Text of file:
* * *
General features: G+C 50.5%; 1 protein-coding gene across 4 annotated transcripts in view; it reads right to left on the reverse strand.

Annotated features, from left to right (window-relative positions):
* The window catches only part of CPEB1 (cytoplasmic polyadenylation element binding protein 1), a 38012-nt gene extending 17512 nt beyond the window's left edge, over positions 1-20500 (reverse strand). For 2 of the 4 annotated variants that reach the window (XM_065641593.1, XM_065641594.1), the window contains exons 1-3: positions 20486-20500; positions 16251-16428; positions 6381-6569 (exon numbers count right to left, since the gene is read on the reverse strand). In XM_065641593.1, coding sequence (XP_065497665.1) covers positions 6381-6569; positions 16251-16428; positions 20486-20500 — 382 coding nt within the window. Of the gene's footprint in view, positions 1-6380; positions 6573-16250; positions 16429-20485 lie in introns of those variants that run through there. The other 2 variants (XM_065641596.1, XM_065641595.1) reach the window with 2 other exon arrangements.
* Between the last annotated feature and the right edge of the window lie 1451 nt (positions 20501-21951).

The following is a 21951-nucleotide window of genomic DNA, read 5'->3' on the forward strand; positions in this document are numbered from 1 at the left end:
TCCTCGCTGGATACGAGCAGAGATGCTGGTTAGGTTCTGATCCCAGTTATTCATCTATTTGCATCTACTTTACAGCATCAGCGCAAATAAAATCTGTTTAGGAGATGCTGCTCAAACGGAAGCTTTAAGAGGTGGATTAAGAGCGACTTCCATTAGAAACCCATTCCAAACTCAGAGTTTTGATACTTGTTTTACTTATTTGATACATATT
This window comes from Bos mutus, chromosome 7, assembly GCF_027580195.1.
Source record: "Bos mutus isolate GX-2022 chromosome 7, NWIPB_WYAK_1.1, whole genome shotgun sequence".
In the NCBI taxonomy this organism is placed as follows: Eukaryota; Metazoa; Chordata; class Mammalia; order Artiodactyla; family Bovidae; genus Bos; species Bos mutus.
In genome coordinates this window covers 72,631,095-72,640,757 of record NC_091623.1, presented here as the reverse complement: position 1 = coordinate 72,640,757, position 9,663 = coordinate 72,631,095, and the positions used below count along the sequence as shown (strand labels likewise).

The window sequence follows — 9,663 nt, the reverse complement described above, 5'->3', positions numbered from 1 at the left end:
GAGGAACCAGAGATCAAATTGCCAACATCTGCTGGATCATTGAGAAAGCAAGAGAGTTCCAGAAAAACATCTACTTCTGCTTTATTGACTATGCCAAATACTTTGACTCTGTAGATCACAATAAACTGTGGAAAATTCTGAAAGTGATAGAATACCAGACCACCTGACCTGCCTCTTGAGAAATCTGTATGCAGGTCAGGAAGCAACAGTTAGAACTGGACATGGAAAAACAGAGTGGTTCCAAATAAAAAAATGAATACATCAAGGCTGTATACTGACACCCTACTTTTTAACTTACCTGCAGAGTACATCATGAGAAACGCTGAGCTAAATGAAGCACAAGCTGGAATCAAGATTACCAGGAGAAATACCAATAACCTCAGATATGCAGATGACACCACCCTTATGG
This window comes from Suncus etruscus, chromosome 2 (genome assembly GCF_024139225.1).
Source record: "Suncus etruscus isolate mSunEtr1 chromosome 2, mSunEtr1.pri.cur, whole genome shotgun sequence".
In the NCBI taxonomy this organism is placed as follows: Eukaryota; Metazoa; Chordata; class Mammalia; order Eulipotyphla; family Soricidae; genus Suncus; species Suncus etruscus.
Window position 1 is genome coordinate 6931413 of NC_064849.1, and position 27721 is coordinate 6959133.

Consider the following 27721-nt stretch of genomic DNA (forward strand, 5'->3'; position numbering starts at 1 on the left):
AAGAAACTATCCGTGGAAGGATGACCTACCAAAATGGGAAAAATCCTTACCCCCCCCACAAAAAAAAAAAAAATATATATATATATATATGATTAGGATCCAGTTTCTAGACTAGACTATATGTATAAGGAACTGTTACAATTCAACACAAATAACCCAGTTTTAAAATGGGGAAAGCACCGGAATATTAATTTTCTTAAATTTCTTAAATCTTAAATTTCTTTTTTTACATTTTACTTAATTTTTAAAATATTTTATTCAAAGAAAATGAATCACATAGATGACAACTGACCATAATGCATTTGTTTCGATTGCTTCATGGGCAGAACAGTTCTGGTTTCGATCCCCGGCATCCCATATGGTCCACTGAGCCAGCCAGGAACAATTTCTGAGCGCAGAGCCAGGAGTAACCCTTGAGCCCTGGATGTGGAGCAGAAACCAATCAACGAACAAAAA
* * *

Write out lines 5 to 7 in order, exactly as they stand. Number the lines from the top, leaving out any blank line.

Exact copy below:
The following is a 21951-nucleotide window of genomic DNA, read 5'->3' on the forward strand; positions in this document are numbered from 1 at the left end:
TCCTCGCTGGATACGAGCAGAGATGCTGGTTAGGTTCTGATCCCAGTTATTCATCTATTTGCATCTACTTTACAGCATCAGCGCAAATAAAATCTGTTTAGGAGATGCTGCTCAAACGGAAGCTTTAAGAGGTGGATTAAGAGCGACTTCCATTAGAAACCCATTCCAAACTCAGAGTTTTGATACTTGTTTTACTTATTTGATACATATT
This window comes from Bos mutus, chromosome 7, assembly GCF_027580195.1.